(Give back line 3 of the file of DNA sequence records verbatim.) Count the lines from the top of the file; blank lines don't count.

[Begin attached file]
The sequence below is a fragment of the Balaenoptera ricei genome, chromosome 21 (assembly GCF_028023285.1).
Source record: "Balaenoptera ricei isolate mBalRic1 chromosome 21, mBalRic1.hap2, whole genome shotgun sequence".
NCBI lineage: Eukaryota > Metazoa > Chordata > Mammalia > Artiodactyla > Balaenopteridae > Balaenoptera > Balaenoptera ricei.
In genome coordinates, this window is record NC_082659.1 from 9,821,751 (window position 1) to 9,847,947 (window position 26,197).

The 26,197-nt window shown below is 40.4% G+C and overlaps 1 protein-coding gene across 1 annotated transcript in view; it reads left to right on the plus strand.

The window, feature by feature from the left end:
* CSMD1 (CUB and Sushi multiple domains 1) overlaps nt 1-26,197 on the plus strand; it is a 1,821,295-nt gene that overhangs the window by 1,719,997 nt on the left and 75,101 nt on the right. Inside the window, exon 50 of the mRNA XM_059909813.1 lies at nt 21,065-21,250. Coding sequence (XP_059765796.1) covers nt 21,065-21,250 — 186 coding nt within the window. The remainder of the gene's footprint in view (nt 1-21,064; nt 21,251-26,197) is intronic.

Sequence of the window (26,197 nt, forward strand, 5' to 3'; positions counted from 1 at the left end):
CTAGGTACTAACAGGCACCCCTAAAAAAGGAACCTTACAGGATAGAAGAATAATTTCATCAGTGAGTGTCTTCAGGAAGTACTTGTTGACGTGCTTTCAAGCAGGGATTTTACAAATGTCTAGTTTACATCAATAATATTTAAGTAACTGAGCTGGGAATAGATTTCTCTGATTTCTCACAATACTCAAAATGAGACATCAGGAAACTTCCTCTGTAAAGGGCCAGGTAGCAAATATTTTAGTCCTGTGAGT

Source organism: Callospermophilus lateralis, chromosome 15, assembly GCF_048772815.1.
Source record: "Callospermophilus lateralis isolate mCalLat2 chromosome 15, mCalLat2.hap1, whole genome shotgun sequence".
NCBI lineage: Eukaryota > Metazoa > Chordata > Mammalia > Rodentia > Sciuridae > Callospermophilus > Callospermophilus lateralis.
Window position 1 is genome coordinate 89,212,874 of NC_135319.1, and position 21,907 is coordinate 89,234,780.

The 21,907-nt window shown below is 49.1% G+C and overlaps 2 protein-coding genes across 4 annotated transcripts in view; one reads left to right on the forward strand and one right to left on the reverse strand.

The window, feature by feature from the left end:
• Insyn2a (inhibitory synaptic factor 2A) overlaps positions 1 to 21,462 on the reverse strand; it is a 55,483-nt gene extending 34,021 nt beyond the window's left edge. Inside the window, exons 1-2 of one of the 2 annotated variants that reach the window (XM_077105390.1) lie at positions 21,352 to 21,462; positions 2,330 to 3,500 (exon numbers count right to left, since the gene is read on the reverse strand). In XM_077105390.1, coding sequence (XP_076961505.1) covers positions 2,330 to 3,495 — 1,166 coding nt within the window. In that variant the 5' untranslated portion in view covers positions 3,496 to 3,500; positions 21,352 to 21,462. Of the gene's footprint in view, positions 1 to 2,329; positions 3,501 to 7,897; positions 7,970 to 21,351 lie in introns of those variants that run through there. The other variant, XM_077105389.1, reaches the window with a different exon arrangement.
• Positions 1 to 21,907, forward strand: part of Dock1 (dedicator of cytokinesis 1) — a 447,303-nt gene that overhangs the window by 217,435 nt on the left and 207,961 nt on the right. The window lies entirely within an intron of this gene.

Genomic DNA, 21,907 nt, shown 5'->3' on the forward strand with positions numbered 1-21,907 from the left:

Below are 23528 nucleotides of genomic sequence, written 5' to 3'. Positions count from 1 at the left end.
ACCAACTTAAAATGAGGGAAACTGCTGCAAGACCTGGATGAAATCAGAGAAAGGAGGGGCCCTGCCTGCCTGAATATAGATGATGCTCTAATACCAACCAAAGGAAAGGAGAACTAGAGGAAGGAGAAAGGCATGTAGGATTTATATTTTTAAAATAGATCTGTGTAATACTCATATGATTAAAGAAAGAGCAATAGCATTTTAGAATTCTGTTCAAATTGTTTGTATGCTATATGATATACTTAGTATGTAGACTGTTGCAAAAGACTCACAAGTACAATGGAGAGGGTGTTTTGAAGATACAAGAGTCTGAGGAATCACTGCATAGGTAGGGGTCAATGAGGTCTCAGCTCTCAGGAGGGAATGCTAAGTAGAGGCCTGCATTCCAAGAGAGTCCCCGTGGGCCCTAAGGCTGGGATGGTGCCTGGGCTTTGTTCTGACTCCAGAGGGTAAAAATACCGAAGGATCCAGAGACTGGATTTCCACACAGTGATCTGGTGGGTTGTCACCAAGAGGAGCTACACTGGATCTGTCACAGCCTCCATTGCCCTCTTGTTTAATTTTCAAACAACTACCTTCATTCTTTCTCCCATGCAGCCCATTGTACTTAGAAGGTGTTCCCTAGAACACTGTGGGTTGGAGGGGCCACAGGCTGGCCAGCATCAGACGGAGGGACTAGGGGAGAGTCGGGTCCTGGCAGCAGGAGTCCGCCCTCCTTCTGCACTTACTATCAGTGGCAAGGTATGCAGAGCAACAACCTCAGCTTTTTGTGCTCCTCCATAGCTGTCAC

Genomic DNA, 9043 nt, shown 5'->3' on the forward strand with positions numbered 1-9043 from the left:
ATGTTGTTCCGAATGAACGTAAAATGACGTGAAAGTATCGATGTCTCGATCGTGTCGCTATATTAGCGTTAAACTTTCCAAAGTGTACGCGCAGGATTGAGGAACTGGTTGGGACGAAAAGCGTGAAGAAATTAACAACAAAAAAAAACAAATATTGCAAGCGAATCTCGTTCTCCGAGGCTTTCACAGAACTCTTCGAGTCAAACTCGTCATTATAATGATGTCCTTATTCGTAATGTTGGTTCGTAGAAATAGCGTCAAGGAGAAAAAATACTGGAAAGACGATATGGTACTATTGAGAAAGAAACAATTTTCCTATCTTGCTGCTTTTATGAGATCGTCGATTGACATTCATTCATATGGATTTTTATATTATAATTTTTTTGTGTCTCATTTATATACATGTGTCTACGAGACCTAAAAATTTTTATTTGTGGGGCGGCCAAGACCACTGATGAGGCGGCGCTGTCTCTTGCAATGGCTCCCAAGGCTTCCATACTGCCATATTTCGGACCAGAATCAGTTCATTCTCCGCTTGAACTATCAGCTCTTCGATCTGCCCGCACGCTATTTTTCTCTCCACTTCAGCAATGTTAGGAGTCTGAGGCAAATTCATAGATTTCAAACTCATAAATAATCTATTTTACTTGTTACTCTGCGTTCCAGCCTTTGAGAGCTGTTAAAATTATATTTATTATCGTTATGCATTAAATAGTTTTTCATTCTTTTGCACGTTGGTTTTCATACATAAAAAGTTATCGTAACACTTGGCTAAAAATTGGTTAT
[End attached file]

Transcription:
NCBI lineage: Eukaryota > Metazoa > Chordata > Mammalia > Artiodactyla > Balaenopteridae > Balaenoptera > Balaenoptera ricei.